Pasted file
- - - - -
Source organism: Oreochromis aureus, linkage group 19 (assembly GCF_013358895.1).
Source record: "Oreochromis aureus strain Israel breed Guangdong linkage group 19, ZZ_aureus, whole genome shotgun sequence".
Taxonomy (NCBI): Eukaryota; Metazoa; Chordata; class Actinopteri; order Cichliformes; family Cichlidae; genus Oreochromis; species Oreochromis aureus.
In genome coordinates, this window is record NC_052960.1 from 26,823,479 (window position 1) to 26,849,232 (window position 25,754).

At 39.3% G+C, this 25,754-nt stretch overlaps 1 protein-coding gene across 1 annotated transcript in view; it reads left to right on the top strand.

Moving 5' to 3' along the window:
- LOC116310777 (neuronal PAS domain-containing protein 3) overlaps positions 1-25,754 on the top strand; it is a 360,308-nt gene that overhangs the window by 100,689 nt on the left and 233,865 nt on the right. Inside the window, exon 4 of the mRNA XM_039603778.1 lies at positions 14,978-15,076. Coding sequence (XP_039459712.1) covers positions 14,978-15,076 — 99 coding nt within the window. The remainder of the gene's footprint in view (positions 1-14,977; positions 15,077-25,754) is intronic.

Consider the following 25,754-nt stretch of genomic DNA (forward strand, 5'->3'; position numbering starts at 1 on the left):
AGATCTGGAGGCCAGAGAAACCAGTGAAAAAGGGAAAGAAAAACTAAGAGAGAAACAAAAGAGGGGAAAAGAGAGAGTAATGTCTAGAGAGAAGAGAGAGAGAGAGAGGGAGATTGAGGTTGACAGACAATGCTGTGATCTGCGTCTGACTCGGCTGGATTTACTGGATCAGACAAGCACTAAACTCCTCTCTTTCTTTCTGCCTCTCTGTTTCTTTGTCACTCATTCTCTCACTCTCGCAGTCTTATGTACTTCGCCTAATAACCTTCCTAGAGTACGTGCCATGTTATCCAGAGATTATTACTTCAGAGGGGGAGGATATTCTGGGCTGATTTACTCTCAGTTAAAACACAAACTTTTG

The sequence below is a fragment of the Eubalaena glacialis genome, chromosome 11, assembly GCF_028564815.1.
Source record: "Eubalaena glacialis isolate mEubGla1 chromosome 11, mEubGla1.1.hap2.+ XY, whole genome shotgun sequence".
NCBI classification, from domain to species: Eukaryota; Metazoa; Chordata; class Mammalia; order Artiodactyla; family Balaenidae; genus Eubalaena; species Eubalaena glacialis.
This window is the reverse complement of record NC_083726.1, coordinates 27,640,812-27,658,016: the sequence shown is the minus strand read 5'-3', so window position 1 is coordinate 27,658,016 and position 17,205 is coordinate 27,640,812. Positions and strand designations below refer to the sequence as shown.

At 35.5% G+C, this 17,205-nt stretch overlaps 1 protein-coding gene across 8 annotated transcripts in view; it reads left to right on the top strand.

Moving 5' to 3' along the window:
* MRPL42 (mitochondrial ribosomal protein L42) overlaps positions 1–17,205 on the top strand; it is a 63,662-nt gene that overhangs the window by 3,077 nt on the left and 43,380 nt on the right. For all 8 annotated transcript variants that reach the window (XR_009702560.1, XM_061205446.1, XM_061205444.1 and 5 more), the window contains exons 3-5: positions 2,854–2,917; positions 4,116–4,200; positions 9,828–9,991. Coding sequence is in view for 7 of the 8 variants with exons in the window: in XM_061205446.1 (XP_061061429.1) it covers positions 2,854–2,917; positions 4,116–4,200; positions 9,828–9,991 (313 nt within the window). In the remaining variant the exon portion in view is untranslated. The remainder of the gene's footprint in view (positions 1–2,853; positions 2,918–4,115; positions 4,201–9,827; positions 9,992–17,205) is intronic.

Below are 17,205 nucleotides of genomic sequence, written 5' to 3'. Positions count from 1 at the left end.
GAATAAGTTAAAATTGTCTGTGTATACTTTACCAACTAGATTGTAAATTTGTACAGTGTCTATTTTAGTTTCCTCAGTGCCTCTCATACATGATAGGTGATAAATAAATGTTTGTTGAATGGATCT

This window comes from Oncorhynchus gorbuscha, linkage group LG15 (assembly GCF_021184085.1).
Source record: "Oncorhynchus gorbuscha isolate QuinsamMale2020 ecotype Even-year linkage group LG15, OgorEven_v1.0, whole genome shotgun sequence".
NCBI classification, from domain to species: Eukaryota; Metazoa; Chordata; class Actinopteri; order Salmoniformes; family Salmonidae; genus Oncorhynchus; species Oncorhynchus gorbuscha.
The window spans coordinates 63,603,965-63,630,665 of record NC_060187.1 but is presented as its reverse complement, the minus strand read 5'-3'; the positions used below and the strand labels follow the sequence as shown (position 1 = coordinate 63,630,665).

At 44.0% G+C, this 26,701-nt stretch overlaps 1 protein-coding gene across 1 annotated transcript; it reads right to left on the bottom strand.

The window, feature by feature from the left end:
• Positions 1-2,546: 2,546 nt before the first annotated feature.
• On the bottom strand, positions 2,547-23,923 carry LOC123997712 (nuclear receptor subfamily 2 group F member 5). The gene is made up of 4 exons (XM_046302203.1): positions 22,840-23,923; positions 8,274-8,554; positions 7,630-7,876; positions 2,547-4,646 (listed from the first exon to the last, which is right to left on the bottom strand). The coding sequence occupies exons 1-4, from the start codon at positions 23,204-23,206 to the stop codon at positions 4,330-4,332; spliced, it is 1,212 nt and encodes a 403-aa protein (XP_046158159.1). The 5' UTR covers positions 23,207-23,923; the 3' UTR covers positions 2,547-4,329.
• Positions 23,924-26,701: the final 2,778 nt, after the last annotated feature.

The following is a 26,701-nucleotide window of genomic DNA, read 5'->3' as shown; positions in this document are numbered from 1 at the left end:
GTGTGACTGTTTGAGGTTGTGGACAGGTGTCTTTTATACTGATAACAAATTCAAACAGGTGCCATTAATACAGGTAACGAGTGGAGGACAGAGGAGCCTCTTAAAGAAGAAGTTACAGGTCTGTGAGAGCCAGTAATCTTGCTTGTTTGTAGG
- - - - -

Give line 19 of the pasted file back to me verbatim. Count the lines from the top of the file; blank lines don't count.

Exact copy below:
This window comes from Oncorhynchus gorbuscha, linkage group LG15 (assembly GCF_021184085.1).